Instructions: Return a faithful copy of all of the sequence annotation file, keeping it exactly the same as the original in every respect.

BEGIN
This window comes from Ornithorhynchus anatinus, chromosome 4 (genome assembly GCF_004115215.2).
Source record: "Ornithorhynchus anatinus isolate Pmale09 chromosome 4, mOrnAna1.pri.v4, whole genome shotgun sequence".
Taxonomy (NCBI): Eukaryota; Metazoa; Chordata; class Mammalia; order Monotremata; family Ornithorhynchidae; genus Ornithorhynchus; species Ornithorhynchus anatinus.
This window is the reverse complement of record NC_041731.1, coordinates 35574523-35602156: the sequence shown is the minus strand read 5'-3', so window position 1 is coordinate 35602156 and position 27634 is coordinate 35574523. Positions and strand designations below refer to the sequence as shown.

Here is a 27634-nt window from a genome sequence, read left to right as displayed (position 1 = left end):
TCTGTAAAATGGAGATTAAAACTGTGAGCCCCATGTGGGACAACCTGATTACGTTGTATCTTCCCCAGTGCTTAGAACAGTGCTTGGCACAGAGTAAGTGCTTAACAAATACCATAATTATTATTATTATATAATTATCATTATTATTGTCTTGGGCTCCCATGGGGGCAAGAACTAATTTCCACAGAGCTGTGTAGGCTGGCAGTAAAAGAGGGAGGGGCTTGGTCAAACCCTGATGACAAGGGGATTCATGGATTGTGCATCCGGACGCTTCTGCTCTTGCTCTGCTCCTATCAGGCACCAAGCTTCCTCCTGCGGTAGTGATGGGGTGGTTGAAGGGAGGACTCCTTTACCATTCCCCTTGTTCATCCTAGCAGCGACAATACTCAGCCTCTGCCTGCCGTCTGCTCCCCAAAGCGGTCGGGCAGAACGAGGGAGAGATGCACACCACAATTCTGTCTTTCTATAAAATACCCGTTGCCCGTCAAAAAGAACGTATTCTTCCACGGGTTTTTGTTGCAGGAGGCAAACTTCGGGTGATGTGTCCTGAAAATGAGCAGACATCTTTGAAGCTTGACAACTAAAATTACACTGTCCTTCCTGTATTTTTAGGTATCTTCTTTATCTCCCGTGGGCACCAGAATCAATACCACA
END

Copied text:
This window comes from Ornithorhynchus anatinus, chromosome 4 (genome assembly GCF_004115215.2).
Source record: "Ornithorhynchus anatinus isolate Pmale09 chromosome 4, mOrnAna1.pri.v4, whole genome shotgun sequence".
Taxonomy (NCBI): Eukaryota; Metazoa; Chordata; class Mammalia; order Monotremata; family Ornithorhynchidae; genus Ornithorhynchus; species Ornithorhynchus anatinus.
This window is the reverse complement of record NC_041731.1, coordinates 35574523-35602156: the sequence shown is the minus strand read 5'-3', so window position 1 is coordinate 35602156 and position 27634 is coordinate 35574523. Positions and strand designations below refer to the sequence as shown.

Here is a 27634-nt window from a genome sequence, read left to right as displayed (position 1 = left end):
TCTGTAAAATGGAGATTAAAACTGTGAGCCCCATGTGGGACAACCTGATTACGTTGTATCTTCCCCAGTGCTTAGAACAGTGCTTGGCACAGAGTAAGTGCTTAACAAATACCATAATTATTATTATTATATAATTATCATTATTATTGTCTTGGGCTCCCATGGGGGCAAGAACTAATTTCCACAGAGCTGTGTAGGCTGGCAGTAAAAGAGGGAGGGGCTTGGTCAAACCCTGATGACAAGGGGATTCATGGATTGTGCATCCGGACGCTTCTGCTCTTGCTCTGCTCCTATCAGGCACCAAGCTTCCTCCTGCGGTAGTGATGGGGTGGTTGAAGGGAGGACTCCTTTACCATTCCCCTTGTTCATCCTAGCAGCGACAATACTCAGCCTCTGCCTGCCGTCTGCTCCCCAAAGCGGTCGGGCAGAACGAGGGAGAGATGCACACCACAATTCTGTCTTTCTATAAAATACCCGTTGCCCGTCAAAAAGAACGTATTCTTCCACGGGTTTTTGTTGCAGGAGGCAAACTTCGGGTGATGTGTCCTGAAAATGAGCAGACATCTTTGAAGCTTGACAACTAAAATTACACTGTCCTTCCTGTATTTTTAGGTATCTTCTTTATCTCCCGTGGGCACCAGAATCAATACCACA